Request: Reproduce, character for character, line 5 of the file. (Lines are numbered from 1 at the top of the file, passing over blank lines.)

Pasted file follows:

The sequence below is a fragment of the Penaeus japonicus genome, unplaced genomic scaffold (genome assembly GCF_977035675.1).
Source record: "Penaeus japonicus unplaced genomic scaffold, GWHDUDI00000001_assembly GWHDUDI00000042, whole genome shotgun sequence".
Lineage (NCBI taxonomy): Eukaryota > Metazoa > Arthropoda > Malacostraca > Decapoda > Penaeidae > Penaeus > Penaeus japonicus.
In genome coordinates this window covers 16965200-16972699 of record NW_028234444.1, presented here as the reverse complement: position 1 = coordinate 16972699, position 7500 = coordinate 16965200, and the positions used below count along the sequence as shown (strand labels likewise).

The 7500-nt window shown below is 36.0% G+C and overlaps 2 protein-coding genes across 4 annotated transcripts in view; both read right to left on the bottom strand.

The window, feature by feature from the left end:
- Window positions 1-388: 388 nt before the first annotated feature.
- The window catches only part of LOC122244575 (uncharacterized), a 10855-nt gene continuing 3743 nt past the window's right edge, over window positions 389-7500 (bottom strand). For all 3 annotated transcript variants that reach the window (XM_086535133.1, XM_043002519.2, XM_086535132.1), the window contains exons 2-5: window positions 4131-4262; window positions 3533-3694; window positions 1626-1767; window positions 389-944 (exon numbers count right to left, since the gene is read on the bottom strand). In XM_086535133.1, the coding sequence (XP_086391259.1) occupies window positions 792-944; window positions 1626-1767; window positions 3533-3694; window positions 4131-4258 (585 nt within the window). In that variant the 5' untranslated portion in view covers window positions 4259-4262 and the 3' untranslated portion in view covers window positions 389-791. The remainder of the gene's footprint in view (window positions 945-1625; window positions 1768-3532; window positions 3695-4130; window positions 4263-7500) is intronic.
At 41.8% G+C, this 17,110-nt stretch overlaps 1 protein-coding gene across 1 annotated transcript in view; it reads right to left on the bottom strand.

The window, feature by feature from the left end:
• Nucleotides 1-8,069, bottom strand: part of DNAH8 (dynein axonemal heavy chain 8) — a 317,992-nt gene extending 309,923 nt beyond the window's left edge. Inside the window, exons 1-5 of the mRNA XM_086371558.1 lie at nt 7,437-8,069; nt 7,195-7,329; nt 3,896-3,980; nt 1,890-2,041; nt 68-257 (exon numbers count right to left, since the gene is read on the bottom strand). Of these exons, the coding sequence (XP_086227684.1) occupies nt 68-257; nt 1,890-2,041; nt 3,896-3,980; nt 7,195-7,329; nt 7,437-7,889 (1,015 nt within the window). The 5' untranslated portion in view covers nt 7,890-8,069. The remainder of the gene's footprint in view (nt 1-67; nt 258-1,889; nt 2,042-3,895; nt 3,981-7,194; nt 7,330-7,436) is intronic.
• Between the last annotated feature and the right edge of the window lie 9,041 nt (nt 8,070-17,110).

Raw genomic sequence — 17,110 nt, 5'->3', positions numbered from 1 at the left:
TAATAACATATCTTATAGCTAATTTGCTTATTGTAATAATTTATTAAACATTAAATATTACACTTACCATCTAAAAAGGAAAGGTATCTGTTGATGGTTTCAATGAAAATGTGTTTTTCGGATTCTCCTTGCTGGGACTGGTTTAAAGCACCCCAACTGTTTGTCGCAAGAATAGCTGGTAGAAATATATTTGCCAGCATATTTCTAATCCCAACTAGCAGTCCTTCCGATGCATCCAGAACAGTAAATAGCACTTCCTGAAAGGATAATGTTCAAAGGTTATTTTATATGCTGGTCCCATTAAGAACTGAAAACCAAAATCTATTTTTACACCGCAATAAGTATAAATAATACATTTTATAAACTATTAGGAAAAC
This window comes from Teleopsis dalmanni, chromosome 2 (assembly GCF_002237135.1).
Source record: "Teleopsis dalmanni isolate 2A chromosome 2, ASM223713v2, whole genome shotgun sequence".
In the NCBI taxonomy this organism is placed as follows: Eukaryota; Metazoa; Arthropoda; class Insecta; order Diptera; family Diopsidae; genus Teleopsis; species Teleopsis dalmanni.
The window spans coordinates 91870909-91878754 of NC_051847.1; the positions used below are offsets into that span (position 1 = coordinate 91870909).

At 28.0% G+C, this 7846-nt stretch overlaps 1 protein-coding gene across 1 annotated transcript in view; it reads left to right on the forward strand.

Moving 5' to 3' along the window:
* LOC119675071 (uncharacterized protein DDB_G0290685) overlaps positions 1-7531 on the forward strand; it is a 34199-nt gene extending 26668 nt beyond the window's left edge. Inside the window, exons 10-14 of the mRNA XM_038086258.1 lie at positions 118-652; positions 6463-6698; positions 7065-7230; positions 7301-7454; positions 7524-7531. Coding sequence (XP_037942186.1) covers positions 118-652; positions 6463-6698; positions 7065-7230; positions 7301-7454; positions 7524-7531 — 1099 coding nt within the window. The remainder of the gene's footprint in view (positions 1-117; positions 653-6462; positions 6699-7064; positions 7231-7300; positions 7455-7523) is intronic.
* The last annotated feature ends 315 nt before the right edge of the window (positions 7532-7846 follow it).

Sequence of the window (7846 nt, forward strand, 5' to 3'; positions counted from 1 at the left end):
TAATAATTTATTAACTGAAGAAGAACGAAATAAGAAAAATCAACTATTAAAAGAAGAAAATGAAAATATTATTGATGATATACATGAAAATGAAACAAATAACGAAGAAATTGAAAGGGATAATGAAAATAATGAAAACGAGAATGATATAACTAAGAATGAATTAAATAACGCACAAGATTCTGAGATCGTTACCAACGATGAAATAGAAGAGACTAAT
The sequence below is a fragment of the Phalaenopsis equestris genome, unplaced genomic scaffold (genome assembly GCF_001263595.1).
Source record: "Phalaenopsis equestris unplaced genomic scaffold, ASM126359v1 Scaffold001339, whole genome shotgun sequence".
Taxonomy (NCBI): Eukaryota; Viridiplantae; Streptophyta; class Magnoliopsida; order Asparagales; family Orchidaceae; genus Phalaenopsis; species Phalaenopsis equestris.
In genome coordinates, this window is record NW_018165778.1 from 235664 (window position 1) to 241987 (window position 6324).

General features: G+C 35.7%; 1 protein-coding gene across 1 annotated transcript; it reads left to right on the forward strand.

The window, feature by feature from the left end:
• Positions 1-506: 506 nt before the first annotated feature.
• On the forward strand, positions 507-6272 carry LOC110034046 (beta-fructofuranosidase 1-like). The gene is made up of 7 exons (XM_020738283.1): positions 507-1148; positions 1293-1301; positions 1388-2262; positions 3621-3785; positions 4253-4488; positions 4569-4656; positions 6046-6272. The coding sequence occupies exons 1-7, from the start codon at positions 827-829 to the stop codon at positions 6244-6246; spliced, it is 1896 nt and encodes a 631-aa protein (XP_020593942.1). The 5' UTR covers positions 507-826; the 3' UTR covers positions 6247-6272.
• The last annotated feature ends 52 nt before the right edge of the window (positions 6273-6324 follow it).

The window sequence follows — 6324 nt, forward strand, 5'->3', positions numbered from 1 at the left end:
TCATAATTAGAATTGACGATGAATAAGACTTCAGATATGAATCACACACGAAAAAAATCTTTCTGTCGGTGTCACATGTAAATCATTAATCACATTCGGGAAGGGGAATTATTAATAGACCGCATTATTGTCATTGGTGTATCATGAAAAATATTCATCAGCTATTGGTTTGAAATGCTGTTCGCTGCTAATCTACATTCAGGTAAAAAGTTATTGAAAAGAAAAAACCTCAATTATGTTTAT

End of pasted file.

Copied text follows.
The 7500-nt window shown below is 36.0% G+C and overlaps 2 protein-coding genes across 4 annotated transcripts in view; both read right to left on the bottom strand.